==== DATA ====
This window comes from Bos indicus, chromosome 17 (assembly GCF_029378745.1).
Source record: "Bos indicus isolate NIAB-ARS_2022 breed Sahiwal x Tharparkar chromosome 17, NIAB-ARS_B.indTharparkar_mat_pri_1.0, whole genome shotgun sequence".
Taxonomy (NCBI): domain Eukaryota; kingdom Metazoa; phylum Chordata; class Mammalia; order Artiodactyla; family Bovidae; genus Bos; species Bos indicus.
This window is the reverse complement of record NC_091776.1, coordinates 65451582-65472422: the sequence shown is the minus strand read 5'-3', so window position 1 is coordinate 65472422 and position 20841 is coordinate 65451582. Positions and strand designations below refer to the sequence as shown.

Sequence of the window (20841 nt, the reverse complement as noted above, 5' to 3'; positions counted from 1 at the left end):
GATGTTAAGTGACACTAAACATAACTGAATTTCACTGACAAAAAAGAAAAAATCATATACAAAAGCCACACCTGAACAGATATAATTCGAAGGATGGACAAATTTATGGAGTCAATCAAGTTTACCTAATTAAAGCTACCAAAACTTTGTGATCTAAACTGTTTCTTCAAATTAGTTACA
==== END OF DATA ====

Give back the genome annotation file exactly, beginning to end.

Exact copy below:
This window comes from Bos indicus, chromosome 17 (assembly GCF_029378745.1).
Source record: "Bos indicus isolate NIAB-ARS_2022 breed Sahiwal x Tharparkar chromosome 17, NIAB-ARS_B.indTharparkar_mat_pri_1.0, whole genome shotgun sequence".
Taxonomy (NCBI): domain Eukaryota; kingdom Metazoa; phylum Chordata; class Mammalia; order Artiodactyla; family Bovidae; genus Bos; species Bos indicus.
This window is the reverse complement of record NC_091776.1, coordinates 65451582-65472422: the sequence shown is the minus strand read 5'-3', so window position 1 is coordinate 65472422 and position 20841 is coordinate 65451582. Positions and strand designations below refer to the sequence as shown.

Sequence of the window (20841 nt, the reverse complement as noted above, 5' to 3'; positions counted from 1 at the left end):
GATGTTAAGTGACACTAAACATAACTGAATTTCACTGACAAAAAAGAAAAAATCATATACAAAAGCCACACCTGAACAGATATAATTCGAAGGATGGACAAATTTATGGAGTCAATCAAGTTTACCTAATTAAAGCTACCAAAACTTTGTGATCTAAACTGTTTCTTCAAATTAGTTACA